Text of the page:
WASHINGTON - Leading figures from the U.S. Jewish community said Egyptian President Hosni Mubarak was "surprisingly positive" in speaking with them yesterday in Washington about the leadership of Prime Minister Benjamin Netanyahu.
Mubarak, who had not visited the United States in around five years, met at the beginning of his visit with representatives from the Anti-Defamation League, J Street, B'nai B'rith International, the American Jewish Congress, the Israel Policy Forum, the Jewish Council for Public Affairs and AIPAC.
The meeting - which was closed to media - was held at the initiative of the Egyptian organizers.
"Mubarak spoke in a surprisingly positive manner about Israel's leadership, including Netanyahu" as well as Defense Minister Ehud Barak and President Shimon Peres, according to one of the people present. The Egyptian leader reportedly said the current Israeli leadership was committed to moving the peace process forward with the Palestinians.
"The Jewish community has ties with Congressmen and people in the administration, we are active on Israel-related issues in the United States and there is no reason for the Egyptians not to want to include us as partners in the promotion of key issues," said another participant, who also met with Mubarak during his previous visit to the country.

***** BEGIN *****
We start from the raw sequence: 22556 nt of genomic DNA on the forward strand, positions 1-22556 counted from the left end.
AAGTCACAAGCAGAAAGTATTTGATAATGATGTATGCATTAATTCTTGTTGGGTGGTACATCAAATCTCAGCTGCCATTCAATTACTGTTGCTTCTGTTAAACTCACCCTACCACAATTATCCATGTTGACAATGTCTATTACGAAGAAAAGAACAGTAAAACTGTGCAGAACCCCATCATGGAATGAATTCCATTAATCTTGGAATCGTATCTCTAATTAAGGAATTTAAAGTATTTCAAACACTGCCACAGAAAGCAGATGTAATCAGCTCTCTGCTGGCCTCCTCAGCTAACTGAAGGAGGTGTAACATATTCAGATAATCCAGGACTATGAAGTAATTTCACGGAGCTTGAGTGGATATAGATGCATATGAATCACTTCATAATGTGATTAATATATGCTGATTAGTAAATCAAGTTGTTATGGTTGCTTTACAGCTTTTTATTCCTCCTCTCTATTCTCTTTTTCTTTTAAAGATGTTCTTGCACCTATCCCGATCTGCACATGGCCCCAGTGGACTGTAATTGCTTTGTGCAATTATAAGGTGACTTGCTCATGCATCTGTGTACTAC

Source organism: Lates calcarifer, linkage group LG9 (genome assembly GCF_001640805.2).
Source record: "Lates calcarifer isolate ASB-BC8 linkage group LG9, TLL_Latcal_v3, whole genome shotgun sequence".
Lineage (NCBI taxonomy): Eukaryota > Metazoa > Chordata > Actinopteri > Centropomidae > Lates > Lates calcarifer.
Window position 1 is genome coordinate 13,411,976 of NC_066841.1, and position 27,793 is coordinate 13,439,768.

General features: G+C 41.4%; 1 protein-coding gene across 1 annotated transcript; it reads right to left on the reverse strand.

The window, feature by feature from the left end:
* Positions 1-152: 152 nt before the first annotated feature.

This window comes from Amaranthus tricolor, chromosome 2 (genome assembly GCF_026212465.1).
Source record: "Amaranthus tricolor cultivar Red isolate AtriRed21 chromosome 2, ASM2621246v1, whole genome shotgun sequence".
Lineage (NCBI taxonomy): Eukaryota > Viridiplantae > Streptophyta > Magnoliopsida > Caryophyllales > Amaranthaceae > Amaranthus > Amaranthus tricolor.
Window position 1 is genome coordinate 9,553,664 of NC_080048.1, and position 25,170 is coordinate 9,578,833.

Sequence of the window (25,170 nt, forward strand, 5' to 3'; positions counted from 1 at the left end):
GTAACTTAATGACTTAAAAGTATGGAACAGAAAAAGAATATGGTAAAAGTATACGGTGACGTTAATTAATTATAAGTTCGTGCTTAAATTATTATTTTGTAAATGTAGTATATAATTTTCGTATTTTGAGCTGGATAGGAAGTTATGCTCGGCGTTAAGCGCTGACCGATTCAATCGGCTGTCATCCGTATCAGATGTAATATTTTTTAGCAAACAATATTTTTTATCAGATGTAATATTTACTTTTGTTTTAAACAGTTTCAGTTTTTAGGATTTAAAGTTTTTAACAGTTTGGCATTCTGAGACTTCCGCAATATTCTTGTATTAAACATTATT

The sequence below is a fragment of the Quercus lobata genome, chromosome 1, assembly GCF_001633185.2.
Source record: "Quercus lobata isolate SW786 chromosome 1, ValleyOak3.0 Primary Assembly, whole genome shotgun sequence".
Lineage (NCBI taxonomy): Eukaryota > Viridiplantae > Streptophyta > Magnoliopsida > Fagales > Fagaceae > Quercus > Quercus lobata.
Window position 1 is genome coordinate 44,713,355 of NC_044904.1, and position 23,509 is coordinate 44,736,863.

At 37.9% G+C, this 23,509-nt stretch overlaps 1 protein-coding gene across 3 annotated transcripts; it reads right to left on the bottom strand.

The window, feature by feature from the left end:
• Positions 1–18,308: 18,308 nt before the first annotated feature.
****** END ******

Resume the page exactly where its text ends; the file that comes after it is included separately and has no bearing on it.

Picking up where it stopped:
But Mubarak, who had tense relations with former U.S. president George W. Bush, put the onus on Israel to break a deadlock with Arab nations as he held talks with the U.S. administration, which is under pressure to launch a new peace drive.
In remarks published yesterday, Mubarak said he told President Barack Obama in June - when the U.S. leader chose Cairo as the backdrop for his landmark speech to the Islamic world - that Israel must freeze settlements.
"I explained to President Obama in Cairo that the Arab initiative offers the recognition of Israel and normalization of ties with it after, and not before, a just and lasting peace is achieved," Mubarak told state-controlled newspaper Al-Ahram.
The Jewish representatives reportedly told Mubarak that they supported his vision for peace between Israel and the Palestinians, but added that Israel needed to hear directly from its Arab neighbors that they were interested in normalizing ties with it.
"If you're asking Israel to make hard decisions, the Israeli people have to begin to feel that there is a positive change happening with the broader Arab world beyond Egypt and Jordan," said Martin Raffel, senior vice president of the Jewish Council for Public Affairs. Raffel, who attended the meeting, was speaking with AFP.
The Jewish representatives also thanked Mubarak for his efforts to negotiate with Hamas for the release of abducted soldier Gilad Shalit.
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